Students were busy examining rocks, making fingerprints, seeing how many pennies would float on a boat of aluminum foil, removing simulated body parts from a plastic human body replica and studying animal skulls during a special Science Expo held Friday at Sinclear Elementary School.
The Ceres Unified School District Foundation issued a grant, applied for by teacher Suzette Stavrianoudakis, to help underwrite the expense of a week of science study that excited Sinclear students.
"Luckily, Ceres promotes science and exploration," said Stavrianoudakis, who looked around the buzz of the room and commented, "this is amazing."
By grade level, the K-6 students were able to circulate through the hands-on exhibits during their 45-minute visit culminating in a Friday Science Expo that filled the school's multi-purpose room with interesting exhibits.
Students stood in line to remotely control robots built and set up by the award-winning Central Valley High School robotics team.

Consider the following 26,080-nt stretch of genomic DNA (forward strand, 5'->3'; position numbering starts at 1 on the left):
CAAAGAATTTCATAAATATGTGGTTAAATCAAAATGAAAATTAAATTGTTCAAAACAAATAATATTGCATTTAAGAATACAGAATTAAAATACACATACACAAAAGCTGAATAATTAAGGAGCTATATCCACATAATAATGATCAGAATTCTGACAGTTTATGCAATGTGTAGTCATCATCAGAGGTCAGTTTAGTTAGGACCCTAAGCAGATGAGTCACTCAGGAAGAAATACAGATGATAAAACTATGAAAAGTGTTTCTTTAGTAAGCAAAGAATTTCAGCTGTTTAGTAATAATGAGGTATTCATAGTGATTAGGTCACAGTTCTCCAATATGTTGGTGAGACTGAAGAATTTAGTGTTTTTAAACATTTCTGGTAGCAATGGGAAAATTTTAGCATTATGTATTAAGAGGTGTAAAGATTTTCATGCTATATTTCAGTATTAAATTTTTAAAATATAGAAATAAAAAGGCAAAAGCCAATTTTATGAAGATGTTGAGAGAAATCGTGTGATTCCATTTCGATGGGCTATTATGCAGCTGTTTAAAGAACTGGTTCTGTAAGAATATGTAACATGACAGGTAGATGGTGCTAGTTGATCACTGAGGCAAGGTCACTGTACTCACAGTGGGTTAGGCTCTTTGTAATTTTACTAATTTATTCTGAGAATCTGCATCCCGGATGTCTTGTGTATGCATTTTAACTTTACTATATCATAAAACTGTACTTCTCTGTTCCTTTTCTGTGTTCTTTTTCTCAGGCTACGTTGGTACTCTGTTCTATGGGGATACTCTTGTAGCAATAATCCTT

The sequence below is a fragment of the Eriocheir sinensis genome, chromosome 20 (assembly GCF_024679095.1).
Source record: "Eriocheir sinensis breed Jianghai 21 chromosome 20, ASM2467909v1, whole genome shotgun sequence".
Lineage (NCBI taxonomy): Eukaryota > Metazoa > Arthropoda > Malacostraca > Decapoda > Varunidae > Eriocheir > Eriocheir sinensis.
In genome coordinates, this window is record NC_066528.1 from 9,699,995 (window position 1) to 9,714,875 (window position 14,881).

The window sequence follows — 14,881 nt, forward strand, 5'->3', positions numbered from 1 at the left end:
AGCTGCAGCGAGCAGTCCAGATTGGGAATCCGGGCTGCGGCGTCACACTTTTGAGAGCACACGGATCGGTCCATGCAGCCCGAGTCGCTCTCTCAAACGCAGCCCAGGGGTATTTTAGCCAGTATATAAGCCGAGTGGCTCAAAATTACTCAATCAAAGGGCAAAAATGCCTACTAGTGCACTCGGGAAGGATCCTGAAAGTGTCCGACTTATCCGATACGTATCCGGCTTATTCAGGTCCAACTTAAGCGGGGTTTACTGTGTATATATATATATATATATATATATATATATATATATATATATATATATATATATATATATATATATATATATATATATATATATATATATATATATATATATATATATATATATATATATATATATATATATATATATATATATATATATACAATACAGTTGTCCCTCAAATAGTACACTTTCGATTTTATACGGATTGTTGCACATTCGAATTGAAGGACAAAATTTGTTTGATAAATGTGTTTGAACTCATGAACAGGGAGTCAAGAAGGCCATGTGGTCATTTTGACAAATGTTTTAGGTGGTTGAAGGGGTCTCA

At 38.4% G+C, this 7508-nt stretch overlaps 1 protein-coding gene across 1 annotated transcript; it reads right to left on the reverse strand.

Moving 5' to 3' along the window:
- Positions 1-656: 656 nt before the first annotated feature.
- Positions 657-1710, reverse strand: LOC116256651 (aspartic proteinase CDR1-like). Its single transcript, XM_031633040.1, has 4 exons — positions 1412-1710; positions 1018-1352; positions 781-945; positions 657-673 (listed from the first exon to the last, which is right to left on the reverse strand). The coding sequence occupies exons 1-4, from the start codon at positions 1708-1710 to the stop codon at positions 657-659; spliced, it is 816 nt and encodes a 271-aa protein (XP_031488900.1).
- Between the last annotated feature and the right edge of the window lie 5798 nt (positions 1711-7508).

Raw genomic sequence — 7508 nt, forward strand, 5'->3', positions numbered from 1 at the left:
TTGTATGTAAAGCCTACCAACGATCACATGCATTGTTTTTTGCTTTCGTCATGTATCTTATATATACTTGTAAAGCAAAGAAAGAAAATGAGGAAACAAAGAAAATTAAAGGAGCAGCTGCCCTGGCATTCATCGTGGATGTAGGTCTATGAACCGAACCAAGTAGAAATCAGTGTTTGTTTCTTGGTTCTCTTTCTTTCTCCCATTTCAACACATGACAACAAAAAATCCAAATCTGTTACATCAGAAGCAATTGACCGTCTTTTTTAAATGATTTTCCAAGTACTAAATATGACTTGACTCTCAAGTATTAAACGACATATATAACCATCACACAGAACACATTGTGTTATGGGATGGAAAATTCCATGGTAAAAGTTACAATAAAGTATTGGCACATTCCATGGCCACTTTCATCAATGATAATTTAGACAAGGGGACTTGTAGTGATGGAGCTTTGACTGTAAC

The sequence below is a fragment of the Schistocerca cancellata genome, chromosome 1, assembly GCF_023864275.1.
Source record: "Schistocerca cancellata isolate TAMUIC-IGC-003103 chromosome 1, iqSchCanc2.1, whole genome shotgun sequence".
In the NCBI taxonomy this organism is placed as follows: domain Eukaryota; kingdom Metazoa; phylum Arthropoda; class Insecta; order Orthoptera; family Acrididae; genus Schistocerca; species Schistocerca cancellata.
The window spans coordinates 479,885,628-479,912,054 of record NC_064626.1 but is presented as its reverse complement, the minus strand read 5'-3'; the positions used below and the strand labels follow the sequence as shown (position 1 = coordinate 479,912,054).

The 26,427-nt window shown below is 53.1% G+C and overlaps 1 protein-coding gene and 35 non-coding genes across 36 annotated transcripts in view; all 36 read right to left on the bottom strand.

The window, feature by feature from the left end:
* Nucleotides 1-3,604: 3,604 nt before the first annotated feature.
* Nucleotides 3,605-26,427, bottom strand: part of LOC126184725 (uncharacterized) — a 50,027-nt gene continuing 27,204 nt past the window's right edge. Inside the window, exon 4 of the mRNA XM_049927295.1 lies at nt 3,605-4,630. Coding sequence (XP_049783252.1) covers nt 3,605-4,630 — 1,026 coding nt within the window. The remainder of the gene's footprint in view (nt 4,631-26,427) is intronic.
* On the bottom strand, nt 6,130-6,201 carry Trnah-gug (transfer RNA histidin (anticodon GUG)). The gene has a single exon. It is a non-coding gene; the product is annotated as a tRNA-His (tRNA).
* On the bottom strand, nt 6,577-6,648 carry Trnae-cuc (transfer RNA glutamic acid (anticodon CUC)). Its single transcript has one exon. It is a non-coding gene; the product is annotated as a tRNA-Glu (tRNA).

Animal skulls, impressions of animal paw prints and replicas of animal dung were on display on a table offered by the Great Valley Museum of Modesto. Museum docent Kathy McAinnon also pointed out a display of porcupine quills which were pulled from a dog. She then looked around for a girl who wandered off with a stuffed animal possum with a baby bottle to illustrate that mammals are so classified because they drink milk. She also explained that bats are also mammals and are beneficial for gobbling up the world's population of mosquitos.
McAinnon encouraged students to enroll in the museum's Science for Kids summer program.
"All the kids are just wonderful," she said after the stuffed animal was returned to her table.
At an insect table, lady bugs busily marched inside of a porous container while one table over students were manipulating controls to light up bulbs to explain how electricity works. Exhibits also offered hands-on experiences with magnets, Legos, fossils, rocks and earth worms.
Approximately 40 volunteers, including many parents, retired teachers and School Board trustees, helped man exhibits and offer explanations to students. Stan Sinclear - for whom the school was named along with his late father Dale Sinclear - enjoyed interacting with the students.
The top science projects made by third- through sixth-graders were propped up for viewing.
"Some of them did it for a grade and some just did it for fun," said Stavrianoudakis.
"We've done it every other year," said Principal Connie Stark. "There's a lot of hands-on stuff they can do and explore."